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What helps a new mum to get some rest?

You have given birth to your gorgeous baby, you have taken them home. Now what?

You are tired. You are exhausted. You need some rest.

The good news is that your newborn will sleep for around 14-17 hours a day. The not-so-good news is that this will probably be in short bursts of 2-3 hours. So what can you do to get enough rest? Here are my 9 tips to help new mums to get some rest:

TIP 1 Bonding and feeding

First of all prioritize bonding and feeding your baby. Babies who are kept close and comforted cry less and are generally more settled. Try feeding your baby at their earliest feeding cues to keep them calm and content. It is worth getting support with feeding early if needed as any issues can affect their sleep.

TIP 2 Rest your mind and body

You may have heard the adage “Sleep when the baby sleeps?” For most of us, this is more of a hope than reality. Nevertheless, maximise your rest, even if you don’t actually manage to fall asleep. Even if you just rest your mind and body, it will make a huge difference to how you feel.

Try this breathing exercise to ease your mind into a restful state:

A simple breathing exercise for new mums

TIP 3 Ask and accept help from visitors

Vacuum cleaning? It can wait. Washing up? Can a friendly visitor help you out? A handy tip on visitors: It can be useful to plant an expectation of help from visitors before baby arrives.

You might find that people will want to come over and hold your baby. While some mothers are happy to hand over their newborn to have a short break, other mothers feel reluctant to hand the baby over quite yet - even if it means they can get some rest. Remember that however you feel about handing over your baby is totally fine and normal.

TIP 4 Be kind to yourself

Most women find that often, as they lay their heads down, they just can’t sleep. Many report

hearing “phantom” baby cries as they try to drift off. It can be incredibly hard to relax. Try focusing on your breathing, breathing in and out. Notice where your mind wonders to and name the thought. If you notice your baby breathing name it “baby breath”. If feelings come up, name the feeling and let it go. Come back to your breathing, in and out. You can use the mantra “breathing in I am calm, breathing out I let go. I am safe and my baby is safe with me”. This is a sensitive time. Be kind to yourself.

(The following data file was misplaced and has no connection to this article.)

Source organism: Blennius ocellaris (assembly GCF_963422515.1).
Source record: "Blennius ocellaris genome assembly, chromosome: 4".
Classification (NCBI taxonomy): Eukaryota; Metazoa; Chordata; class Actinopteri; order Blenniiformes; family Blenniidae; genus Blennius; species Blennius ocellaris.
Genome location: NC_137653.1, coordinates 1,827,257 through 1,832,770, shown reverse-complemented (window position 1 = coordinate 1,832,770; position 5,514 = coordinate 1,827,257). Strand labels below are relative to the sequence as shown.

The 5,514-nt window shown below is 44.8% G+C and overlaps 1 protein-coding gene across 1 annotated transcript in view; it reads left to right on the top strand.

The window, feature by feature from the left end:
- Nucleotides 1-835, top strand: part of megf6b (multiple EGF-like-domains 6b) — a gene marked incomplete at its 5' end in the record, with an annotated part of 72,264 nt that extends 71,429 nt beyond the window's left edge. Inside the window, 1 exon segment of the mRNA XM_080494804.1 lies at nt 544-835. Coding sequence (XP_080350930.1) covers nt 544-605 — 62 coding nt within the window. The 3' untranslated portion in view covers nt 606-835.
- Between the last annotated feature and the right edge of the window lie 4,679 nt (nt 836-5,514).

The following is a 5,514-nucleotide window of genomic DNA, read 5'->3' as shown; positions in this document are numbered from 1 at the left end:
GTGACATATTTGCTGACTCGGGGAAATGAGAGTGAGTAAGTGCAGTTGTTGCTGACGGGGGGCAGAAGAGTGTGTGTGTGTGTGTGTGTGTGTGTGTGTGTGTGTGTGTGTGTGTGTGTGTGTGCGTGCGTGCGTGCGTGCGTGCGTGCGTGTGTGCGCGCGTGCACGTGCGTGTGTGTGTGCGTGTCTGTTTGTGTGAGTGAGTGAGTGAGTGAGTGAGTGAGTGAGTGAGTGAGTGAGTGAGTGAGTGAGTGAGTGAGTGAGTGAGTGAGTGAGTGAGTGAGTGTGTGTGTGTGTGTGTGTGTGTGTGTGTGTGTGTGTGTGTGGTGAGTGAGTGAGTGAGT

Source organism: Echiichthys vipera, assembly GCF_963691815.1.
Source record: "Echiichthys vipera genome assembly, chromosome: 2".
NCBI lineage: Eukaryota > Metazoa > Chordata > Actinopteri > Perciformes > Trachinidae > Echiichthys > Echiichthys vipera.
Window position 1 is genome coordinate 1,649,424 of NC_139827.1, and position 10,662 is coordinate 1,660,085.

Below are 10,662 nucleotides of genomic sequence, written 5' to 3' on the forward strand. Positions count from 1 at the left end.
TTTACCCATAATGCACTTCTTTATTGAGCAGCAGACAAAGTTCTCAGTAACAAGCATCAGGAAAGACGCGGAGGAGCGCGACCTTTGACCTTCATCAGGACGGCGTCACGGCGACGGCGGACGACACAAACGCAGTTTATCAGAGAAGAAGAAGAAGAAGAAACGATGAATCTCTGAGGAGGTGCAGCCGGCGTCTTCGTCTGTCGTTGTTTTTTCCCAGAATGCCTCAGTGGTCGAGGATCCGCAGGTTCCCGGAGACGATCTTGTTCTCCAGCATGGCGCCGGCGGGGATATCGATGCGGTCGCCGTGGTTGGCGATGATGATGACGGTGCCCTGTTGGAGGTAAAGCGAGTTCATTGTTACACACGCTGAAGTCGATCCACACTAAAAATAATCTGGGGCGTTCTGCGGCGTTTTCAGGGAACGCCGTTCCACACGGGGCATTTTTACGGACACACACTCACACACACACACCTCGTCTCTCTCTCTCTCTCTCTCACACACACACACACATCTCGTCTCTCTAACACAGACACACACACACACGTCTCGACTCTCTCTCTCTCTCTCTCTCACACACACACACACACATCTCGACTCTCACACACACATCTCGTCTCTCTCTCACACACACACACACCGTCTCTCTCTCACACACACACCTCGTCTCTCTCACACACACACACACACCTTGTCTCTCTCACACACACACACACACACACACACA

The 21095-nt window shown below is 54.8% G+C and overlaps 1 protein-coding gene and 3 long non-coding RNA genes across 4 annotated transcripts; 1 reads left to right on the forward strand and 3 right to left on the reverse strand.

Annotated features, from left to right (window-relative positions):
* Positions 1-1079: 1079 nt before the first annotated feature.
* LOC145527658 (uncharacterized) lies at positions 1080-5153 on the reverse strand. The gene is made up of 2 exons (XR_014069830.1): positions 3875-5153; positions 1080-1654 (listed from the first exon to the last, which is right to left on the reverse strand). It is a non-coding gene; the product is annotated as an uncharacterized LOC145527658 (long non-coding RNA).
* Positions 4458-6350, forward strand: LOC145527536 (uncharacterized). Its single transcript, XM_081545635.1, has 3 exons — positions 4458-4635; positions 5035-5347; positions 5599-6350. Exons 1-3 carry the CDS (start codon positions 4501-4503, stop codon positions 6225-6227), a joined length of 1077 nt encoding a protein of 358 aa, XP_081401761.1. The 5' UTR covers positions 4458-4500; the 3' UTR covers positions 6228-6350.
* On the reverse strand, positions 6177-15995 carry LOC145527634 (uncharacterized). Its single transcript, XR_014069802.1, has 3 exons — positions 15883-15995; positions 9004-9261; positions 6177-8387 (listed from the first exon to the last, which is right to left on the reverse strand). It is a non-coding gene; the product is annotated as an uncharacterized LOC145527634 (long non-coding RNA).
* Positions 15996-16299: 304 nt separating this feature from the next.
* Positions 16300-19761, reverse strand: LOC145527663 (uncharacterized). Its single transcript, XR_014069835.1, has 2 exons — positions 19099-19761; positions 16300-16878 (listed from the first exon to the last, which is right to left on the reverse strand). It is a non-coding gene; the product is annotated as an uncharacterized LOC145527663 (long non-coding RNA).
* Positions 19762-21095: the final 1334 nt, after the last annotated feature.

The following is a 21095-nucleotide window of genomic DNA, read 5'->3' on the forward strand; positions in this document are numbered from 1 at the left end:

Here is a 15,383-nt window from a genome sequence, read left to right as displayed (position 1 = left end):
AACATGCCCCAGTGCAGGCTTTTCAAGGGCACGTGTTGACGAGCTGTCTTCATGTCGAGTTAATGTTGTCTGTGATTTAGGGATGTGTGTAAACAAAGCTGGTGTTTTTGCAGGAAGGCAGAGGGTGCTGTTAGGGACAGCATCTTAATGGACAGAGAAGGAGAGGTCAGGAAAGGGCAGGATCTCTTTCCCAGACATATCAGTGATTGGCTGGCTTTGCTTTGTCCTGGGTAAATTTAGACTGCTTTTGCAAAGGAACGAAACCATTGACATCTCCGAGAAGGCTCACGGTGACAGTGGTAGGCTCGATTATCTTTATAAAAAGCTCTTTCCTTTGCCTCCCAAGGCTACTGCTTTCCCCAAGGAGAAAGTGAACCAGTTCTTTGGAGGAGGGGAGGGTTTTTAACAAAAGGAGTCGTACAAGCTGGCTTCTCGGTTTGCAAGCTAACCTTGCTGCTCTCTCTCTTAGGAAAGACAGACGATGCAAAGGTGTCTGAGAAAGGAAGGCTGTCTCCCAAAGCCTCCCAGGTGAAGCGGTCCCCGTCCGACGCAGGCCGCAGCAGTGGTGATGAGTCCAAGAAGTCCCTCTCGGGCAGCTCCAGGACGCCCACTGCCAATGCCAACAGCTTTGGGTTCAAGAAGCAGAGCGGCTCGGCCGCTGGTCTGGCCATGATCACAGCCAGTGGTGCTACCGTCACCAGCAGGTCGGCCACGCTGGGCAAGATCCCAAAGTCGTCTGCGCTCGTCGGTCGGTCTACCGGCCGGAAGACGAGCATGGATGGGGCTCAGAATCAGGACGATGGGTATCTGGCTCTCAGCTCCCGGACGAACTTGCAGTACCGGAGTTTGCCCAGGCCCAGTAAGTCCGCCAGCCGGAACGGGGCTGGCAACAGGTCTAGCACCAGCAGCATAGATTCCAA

TIP 5 Location, location, location

Set yourself up for sleep success. You might want to think about where you set your baby down for naps as well, so that you can maximize your own rest. As it is dangerous to fall asleep on the sofa with your baby perhaps set yourself up with the Moses basket or bassinet next to the sofa. Get yourself some blankets ready so you can snuggle down while your baby naps. Or learn how to co-sleep safely and have a nap with your baby right next to them in your bed. You might also want to (temporarily) go to bed a little earlier at night to catch up on rest.

TIP 6 Express your needs to your partner

Some families find success by taking the night time care in shifts. Try things out, to see what works for your family. I recommend keeping communication open with your partner and let them know when you need more help or more rest. Sometimes we expect them to just “know” but often they don’t unless we communicate our needs.

TIP 7 Create calming bedtime rituals

Make your bedroom a calm place for sleep. Cool, quiet and dark. Try to avoid screens and engaging with social media in the bedroom, the mental stimulation and blue light from the devices will make it harder for you to sleep. Avoid drinking alcohol at least 2 hours before bed as this can affect the quality of sleep and make it less restorative. Try some herbal tea, chamomile is known to be calming and has been found to help exhausted new mothers get more sleep.

TIP 8 Seek support for your mental health if needed

Your mental health also affects the quantity and quality of sleep. If you had a particularly difficult or traumatic birth I would urge you to seek support with this right from the start. You might find previous mental health difficulties worsen or you may find you experience difficult thoughts for the very first time. There is support out there and I encourage you to access it. Support will make things will feel much better, faster.

TIP 9 Fresh air

And finally, maybe the hardest tip of all. When you feel ready and have had enough time to recover, start getting outside every day. Even if it’s only for a short time. The full spectrum of broad daylight is known to lift our mood. It also has the added effect of helping to establish and support your baby’s day and night rhythms. The more sunlight they are exposed to during the day and the more dark they experience at night, the quicker they will get used to night as the best time for sleep.

Allow yourself to prioritize rest and lean into spending these early weeks connecting and getting to know your baby. Yes you will feel tired but you don’t need to feel exhausted!

About the author

Anna Bracher is passionate about helping families to thrive. Her approach to sleep coaching is a holistic one: she dismantles myths, bases her approach on research and has an eye and ear for what is needed in each individual family situation. She has an open mind and an open heart, guiding parents in a gentle way, respecting their own parenting style and preferences. For more information, blog posts or a free phone consultation check out

Longing for more tips about rest and recovery after birth? Read my blog post with 10 Tips for Recovery After Birth: Essential Rest for New Moms (!



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